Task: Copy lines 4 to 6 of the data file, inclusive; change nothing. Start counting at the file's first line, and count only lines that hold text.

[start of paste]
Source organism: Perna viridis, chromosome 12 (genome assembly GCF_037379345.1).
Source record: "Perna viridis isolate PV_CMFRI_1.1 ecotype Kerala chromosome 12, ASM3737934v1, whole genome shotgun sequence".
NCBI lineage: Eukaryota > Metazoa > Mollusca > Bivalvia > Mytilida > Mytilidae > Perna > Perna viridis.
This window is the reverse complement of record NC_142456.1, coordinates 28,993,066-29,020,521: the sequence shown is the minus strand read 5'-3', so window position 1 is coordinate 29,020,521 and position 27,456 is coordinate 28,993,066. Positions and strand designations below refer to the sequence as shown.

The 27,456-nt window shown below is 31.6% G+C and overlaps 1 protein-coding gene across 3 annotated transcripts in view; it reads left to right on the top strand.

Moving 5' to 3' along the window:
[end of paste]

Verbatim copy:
This window is the reverse complement of record NC_142456.1, coordinates 28,993,066-29,020,521: the sequence shown is the minus strand read 5'-3', so window position 1 is coordinate 29,020,521 and position 27,456 is coordinate 28,993,066. Positions and strand designations below refer to the sequence as shown.

The 27,456-nt window shown below is 31.6% G+C and overlaps 1 protein-coding gene across 3 annotated transcripts in view; it reads left to right on the top strand.

Moving 5' to 3' along the window: